In operating the purification process of the invention, the silica container 1 is filled with acicular, granular, or particulate silicon of relatively high purity. Such silicon nevertheless contains small amounts of undesired elements, as for example, aluminum or phosphorous, in amounts which may range from a few parts per million to a few parts per billion. Argon is flowed into the vapor space 13 of the container 1 to displace the air. The nest of cylinders is positioned for applying heat by means of the upper coil 15. The temperature of the silicon is raised slowly to melt down the silicon particles to form a molten'pool, while the temperature of the melting silicon is controlled so that it is not heated to morethan 50 C. above the melting point. The nest of cylinders containing the melt is then slowly lowered through the coil 15 and into the zone of application of heat from the induction coil 17 which is separately controlled to cause the melt to solidify and yet maintain its temperature as close to the melting point as possible. An ingot 10 is thus incrementally formed and the impurities with low distribution coefficients such as phosphorous, arsenic, aluminum, antimony, and the like, tend to remain in the liquid phase 11. When the molten portion 11 of the silicon mass is decreased to the extent that 525% of the original melt remains in the molten state, the molten residue is removed from contact with the frozen ingot. This is conveniently done by inserting the silica tube 12 through the opening 9 in the cover 8 down into the residual portion of the melt. Vacuum is applied to raise the molten silicon 11 containing the segregated impurities up into the silica tube. When all, or nearly all, of the silicon remaining in the molten state is removed from contact with theingot 10, the silica tube is raised. The withdrawn silicon held in the tube is then allowed to solidify. Depending on the size of the operation and the relative size of the silica tube 12 used, compared to the size of the pool 11 of residual molten silicon,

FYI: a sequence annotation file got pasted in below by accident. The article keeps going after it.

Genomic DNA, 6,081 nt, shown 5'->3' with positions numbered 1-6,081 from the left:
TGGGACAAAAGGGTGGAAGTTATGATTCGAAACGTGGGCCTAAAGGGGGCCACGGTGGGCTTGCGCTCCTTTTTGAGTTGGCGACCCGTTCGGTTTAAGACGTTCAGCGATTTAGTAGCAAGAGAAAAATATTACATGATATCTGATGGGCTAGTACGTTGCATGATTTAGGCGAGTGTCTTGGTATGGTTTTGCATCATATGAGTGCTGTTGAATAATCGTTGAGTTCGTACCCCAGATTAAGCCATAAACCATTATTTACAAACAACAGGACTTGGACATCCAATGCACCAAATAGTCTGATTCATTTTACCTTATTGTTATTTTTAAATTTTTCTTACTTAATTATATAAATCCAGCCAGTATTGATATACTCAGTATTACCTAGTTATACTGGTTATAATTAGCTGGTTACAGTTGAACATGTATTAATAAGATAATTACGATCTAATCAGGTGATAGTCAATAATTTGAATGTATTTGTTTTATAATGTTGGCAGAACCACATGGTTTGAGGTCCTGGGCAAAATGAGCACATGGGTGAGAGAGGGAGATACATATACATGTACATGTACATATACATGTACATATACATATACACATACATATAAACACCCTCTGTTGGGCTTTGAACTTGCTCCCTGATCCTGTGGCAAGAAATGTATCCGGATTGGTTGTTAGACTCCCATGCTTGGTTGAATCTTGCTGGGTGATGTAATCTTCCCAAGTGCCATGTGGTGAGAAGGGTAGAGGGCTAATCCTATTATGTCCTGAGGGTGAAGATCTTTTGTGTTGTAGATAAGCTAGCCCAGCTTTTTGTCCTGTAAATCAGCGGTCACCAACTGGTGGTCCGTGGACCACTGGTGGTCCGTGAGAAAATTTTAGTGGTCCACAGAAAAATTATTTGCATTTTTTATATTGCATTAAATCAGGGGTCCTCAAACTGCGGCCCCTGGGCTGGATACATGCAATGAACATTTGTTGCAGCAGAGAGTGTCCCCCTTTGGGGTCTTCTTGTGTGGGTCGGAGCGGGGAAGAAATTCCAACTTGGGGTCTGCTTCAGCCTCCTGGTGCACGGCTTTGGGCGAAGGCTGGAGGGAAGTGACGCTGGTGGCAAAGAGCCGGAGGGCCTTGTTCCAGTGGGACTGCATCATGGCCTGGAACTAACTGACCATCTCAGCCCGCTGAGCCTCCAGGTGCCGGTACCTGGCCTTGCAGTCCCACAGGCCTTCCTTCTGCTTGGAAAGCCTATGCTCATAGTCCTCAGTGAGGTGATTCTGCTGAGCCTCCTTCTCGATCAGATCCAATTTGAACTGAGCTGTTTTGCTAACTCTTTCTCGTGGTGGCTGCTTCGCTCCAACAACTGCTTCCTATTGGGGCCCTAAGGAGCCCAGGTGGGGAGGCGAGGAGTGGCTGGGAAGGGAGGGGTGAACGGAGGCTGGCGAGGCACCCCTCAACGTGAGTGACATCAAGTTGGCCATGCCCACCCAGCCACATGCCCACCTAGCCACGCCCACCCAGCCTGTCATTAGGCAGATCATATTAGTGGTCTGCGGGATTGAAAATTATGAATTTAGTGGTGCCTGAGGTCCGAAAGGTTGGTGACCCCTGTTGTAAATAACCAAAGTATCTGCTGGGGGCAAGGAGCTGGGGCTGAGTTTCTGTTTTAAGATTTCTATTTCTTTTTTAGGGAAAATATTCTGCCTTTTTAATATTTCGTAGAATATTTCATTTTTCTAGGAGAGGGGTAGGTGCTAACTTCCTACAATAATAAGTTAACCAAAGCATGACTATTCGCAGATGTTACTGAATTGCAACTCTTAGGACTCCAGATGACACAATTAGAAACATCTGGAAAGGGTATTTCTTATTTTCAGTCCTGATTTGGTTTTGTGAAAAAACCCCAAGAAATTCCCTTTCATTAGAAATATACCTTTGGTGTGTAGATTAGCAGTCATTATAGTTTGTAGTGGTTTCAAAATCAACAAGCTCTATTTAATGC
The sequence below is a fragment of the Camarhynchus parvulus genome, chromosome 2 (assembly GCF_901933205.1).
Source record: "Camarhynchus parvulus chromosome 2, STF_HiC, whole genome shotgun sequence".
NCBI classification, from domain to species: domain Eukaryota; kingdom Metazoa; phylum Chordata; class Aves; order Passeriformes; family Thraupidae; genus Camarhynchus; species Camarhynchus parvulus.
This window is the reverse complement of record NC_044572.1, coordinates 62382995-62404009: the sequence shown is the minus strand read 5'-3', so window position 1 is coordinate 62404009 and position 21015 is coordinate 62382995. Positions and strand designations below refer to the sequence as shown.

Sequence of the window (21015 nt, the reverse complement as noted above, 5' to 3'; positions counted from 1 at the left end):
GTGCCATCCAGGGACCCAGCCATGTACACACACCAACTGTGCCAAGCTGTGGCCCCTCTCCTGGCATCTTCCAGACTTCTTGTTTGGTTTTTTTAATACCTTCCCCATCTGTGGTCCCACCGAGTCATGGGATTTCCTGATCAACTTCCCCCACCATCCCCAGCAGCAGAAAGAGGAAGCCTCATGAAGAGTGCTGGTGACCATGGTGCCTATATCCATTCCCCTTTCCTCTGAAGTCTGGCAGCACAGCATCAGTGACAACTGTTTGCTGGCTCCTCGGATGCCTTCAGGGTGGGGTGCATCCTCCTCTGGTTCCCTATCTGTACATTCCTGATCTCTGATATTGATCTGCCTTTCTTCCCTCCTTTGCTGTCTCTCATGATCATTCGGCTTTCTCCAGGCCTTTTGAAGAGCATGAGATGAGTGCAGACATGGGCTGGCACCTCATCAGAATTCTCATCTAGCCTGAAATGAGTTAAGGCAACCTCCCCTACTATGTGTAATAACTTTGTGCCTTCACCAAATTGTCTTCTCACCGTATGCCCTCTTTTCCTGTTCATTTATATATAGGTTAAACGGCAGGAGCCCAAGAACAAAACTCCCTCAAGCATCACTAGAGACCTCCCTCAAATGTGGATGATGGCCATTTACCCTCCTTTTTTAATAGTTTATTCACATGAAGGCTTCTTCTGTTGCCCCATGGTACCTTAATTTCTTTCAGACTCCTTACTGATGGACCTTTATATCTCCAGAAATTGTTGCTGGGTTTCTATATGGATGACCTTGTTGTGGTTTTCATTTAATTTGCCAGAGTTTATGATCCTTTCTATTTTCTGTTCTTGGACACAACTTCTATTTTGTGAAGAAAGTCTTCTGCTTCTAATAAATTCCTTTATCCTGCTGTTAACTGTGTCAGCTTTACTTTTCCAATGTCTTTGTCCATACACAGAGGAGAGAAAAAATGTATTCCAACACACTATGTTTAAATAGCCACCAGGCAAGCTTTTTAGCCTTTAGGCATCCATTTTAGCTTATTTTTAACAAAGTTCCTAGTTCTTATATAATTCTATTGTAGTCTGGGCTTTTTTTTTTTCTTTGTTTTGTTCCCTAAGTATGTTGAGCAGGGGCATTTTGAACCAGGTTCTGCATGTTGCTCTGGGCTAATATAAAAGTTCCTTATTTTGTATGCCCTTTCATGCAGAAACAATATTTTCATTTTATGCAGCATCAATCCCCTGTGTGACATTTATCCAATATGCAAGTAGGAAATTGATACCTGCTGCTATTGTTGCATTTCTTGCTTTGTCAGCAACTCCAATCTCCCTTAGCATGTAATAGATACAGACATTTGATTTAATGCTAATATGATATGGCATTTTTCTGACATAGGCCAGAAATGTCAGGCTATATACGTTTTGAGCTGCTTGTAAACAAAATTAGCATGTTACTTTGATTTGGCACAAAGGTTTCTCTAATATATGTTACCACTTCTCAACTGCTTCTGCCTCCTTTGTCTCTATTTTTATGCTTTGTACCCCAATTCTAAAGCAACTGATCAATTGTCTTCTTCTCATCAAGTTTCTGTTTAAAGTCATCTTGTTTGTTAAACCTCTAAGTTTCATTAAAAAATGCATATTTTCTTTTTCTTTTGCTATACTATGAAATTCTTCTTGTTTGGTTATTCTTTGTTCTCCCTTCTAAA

-. silicon sucked up into the withdrawal tube 12 can be a,o12,ses
3 carried over into a reservoir 3 outside of the purification apparatus for solidification and removal, or merely soliditied in the tube 12, and removed with the tube.
By the above procedure the portion of the silicon containing the highest impurity content is segregated from the main part of the silicon batch and removed before it solidifies and becomes an intergral part of the ingot. Upon removal of the segregated unsolidified portion of the silicon from the system, the ingot may then be remelted by raising the containers so that the ingot is within the zone of application of heat from the upper coil 15. The process of lowering slowly and progressively solidifying the silicon to form an ingot while a small molten residue 11 of silicon containing the further segregated impurities remains molten, and separating the melt in the molten state from contact with the solidified portion of the batch, is repeated.